Denver radio host Tom Martino is suing Golden-based HomeAdvisor, accusing the digital marketplace of committing copyright infringement by running search engine ads that reference Martino’s “referral list” of approved contractors.
Martino and his company, Troubleshooter Network Inc., filed the lawsuit in U.S. District Court in Denver on Sept. 14, saying the ads run on Bing “willfully mislead and misdirect consumers searching the Internet for services provided by the Troubleshooter Network.”
HomeAdvisor declined to comment on the lawsuit.
Martino broadcasts his nationally syndicated radio show “The Troubleshooter Show” from Denver AM radio station KHOW. Martino bills himself as a consumer advocate, and the show features him interacting with callers who often describe problems with contractors.
Martino also has appeared on television, most recently for Denver’s KVDR Fox 31, and wrote columns for the Rocky Mountain News, which closed in 2009. His lawsuit said he is “famous in the Denver area.”
Troubleshooter Network Inc., which Martino owns, operates Referrallist.com, which the lawsuit describes as a “constantly changing list of businesses reviewed and approved by Mr. Martino.” The list is trademarked as Tom Martino’s Referral List, and has existed since approximately 2000, according to the lawsuit.
Businesses pay a yearly membership fee, averaging $4,800, to be included on the referral list, according to the lawsuit. The Referrallist website describes the list as paid advertising, but said “no members can ‘buy’ their way onto the list … unless they adhere to our strict code of ethics,” which includes letting Martino decide disputes between customers and the company.
Some businesses also pay for Martino’s endorsement, which can cost up to $250,000 a year for a regional company, according to the lawsuit.
Martino’s lawsuit against HomeAdvisor and parent company ANGI Homeservices refers to the two entities as “direct competitors” of Troubleshooter Network.
The lawsuit said that last month, Martino found that searches on Bing for “Tom Martino’s Referral List” and related terms prompt ads titled “Tom Martino Referral List” to appear at the top and bottom of the search engine result page. The ads lead to the homepage of HomeAdvisor, the lawsuit said.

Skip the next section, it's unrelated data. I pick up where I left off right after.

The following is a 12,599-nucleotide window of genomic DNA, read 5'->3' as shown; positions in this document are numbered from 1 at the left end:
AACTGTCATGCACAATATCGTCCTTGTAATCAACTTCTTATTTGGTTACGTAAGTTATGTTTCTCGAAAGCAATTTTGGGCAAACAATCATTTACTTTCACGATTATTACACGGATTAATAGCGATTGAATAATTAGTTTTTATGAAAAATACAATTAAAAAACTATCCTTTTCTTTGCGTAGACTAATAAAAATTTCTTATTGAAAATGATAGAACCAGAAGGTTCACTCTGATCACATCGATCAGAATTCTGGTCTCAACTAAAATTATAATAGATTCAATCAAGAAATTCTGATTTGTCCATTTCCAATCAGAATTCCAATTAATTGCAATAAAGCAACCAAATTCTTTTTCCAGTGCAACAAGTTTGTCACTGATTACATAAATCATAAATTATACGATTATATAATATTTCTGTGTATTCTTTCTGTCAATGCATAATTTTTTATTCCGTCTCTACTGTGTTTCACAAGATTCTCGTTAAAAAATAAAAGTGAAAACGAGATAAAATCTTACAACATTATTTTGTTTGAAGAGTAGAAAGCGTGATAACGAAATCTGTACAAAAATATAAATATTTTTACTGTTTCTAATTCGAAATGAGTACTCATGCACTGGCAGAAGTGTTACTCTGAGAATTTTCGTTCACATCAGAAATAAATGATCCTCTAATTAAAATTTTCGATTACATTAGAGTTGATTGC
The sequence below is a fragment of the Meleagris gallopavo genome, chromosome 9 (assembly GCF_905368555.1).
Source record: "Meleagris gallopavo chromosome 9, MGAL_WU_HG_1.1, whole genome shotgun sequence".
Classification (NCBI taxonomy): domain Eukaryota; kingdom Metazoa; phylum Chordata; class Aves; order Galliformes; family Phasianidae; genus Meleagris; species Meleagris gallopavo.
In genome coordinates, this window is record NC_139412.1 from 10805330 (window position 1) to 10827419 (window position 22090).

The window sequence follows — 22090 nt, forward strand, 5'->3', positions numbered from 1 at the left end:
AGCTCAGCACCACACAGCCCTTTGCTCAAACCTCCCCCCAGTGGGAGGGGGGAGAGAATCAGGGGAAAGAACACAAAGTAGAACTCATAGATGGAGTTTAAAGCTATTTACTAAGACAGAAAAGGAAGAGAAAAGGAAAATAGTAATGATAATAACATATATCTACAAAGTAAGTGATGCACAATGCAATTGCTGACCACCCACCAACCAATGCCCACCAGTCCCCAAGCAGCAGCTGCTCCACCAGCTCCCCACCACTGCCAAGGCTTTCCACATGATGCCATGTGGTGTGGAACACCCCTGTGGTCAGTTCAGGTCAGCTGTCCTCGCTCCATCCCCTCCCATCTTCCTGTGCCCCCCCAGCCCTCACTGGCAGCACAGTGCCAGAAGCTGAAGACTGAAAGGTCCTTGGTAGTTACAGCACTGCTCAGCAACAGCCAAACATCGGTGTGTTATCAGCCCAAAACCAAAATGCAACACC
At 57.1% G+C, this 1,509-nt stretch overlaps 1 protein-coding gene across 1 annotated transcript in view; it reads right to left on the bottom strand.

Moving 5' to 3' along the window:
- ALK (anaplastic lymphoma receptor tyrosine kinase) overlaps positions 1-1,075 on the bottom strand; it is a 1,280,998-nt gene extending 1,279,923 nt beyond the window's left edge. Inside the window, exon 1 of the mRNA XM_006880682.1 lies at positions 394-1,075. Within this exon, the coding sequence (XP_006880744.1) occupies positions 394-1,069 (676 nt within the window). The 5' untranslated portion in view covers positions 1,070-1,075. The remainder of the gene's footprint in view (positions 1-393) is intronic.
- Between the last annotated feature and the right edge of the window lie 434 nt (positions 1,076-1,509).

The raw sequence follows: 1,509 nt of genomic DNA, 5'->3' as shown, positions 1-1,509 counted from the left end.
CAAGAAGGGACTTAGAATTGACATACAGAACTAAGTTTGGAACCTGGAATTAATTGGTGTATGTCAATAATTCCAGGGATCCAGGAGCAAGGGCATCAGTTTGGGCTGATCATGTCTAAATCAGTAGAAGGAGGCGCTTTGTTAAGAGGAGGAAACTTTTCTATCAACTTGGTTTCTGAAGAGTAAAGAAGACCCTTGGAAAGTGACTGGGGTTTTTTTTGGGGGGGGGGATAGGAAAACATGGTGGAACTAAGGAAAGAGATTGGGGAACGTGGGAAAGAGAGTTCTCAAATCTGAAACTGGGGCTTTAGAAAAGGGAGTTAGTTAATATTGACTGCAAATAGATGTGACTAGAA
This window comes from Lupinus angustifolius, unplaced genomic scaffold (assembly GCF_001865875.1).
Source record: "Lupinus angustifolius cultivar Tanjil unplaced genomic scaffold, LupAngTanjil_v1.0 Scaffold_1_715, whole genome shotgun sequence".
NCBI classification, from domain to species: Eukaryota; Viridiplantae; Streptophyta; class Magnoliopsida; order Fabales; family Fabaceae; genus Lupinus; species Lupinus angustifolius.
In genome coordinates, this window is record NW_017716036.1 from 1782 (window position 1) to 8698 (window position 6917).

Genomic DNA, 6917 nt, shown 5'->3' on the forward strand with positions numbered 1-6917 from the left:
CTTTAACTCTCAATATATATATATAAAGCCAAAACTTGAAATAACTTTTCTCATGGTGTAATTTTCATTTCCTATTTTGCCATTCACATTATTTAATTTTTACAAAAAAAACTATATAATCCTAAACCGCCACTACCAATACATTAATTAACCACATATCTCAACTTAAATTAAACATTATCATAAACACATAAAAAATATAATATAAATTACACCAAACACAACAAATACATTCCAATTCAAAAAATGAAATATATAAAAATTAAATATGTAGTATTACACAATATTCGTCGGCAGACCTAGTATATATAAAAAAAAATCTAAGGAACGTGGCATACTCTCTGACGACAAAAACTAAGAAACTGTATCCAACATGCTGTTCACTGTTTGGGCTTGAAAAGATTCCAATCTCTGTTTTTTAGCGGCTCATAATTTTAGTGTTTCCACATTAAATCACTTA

Martino said the ads falsely suggest that he “has personally endorsed HomeAdvisor as a direct provider of his business referral services.”
Martino notes that HomeAdvisor is facing another lawsuit alleging that HomeAdvisor “engages in certain deceptive practices,” including charging companies “for substandard customer leads.”
In addition to trademark infringement, the lawsuit accuses the defendants of unfair competition and invasion of privacy, the latter a reference to the fact that Martino’s name was allegedly used without permission.
Martino is represented by Thomas P. Howard and James Juo of Louisville law firm Thomas P. Howard.
“It’s being implied that Mr. Martino is working together with HomeAdvisor, that they’ve teamed up, when they have not,” Howard said.
Martino is familiar with courtrooms.
In 2009, the U.S. Court of Appeals for the Ninth Circuit upheld the dismissal of a slander lawsuit brought against Martino by an Oregon watercraft dealer angry that Martino told a caller, “They’re just lying to you” in reference to the company. The court said the comment was an opinion protected by the First Amendment.
In September 2011, Martino filed for Chapter 7 bankruptcy, claiming assets of $1.37 million and liabilities of $78.6 million, according to The Denver Post. Martino later sued Fox 31 for dropping him from his on-air role around the same time; that case was settled in 2014 for undisclosed terms.
Also in 2014, Martino pleaded guilty to disturbing the peace, pursuant to a one-year deferred judgment, in connection with an incident involving his wife; a separate assault charge was dismissed. The guilty plea was later vacated and the case was sealed, according to Martino’s defense attorney at the time.